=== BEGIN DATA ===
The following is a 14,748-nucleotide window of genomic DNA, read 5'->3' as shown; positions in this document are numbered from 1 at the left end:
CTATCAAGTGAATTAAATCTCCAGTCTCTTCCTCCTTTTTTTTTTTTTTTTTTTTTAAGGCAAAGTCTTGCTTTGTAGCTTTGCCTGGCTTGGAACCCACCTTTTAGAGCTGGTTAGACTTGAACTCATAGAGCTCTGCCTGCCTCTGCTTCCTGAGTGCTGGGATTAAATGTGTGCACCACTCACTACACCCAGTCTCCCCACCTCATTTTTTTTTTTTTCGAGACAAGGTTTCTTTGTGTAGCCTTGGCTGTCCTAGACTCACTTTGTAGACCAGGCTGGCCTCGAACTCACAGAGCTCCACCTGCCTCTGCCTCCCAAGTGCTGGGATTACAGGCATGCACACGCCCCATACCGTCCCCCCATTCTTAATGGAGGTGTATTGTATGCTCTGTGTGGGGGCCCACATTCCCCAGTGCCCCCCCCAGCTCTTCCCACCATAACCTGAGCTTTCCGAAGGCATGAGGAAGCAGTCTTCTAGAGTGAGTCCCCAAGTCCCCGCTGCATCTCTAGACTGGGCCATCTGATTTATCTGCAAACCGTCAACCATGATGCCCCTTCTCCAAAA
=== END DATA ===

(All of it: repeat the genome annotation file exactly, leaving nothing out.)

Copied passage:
The following is a 14,748-nucleotide window of genomic DNA, read 5'->3' as shown; positions in this document are numbered from 1 at the left end:
CTATCAAGTGAATTAAATCTCCAGTCTCTTCCTCCTTTTTTTTTTTTTTTTTTTTTAAGGCAAAGTCTTGCTTTGTAGCTTTGCCTGGCTTGGAACCCACCTTTTAGAGCTGGTTAGACTTGAACTCATAGAGCTCTGCCTGCCTCTGCTTCCTGAGTGCTGGGATTAAATGTGTGCACCACTCACTACACCCAGTCTCCCCACCTCATTTTTTTTTTTTTCGAGACAAGGTTTCTTTGTGTAGCCTTGGCTGTCCTAGACTCACTTTGTAGACCAGGCTGGCCTCGAACTCACAGAGCTCCACCTGCCTCTGCCTCCCAAGTGCTGGGATTACAGGCATGCACACGCCCCATACCGTCCCCCCATTCTTAATGGAGGTGTATTGTATGCTCTGTGTGGGGGCCCACATTCCCCAGTGCCCCCCCCAGCTCTTCCCACCATAACCTGAGCTTTCCGAAGGCATGAGGAAGCAGTCTTCTAGAGTGAGTCCCCAAGTCCCCGCTGCATCTCTAGACTGGGCCATCTGATTTATCTGCAAACCGTCAACCATGATGCCCCTTCTCCAAAA